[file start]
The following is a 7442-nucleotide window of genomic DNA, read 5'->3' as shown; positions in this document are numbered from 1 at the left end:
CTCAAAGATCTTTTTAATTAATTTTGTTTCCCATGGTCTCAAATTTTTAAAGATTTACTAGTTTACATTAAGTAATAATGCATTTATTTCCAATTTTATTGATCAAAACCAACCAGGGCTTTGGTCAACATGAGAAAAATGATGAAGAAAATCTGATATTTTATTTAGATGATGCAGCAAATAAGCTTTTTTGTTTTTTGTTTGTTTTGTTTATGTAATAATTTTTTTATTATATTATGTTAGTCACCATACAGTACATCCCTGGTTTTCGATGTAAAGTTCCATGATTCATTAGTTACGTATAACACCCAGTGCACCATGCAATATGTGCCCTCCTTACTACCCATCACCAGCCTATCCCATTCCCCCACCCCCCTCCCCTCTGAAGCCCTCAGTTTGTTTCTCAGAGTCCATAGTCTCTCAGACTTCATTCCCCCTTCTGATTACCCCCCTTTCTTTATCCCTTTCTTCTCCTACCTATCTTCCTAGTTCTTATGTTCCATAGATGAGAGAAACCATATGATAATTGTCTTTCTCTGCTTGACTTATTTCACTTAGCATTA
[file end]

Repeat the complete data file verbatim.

The following is a 7442-nucleotide window of genomic DNA, read 5'->3' as shown; positions in this document are numbered from 1 at the left end:
CTCAAAGATCTTTTTAATTAATTTTGTTTCCCATGGTCTCAAATTTTTAAAGATTTACTAGTTTACATTAAGTAATAATGCATTTATTTCCAATTTTATTGATCAAAACCAACCAGGGCTTTGGTCAACATGAGAAAAATGATGAAGAAAATCTGATATTTTATTTAGATGATGCAGCAAATAAGCTTTTTTGTTTTTTGTTTGTTTTGTTTATGTAATAATTTTTTTATTATATTATGTTAGTCACCATACAGTACATCCCTGGTTTTCGATGTAAAGTTCCATGATTCATTAGTTACGTATAACACCCAGTGCACCATGCAATATGTGCCCTCCTTACTACCCATCACCAGCCTATCCCATTCCCCCACCCCCCTCCCCTCTGAAGCCCTCAGTTTGTTTCTCAGAGTCCATAGTCTCTCAGACTTCATTCCCCCTTCTGATTACCCCCCTTTCTTTATCCCTTTCTTCTCCTACCTATCTTCCTAGTTCTTATGTTCCATAGATGAGAGAAACCATATGATAATTGTCTTTCTCTGCTTGACTTATTTCACTTAGCATTA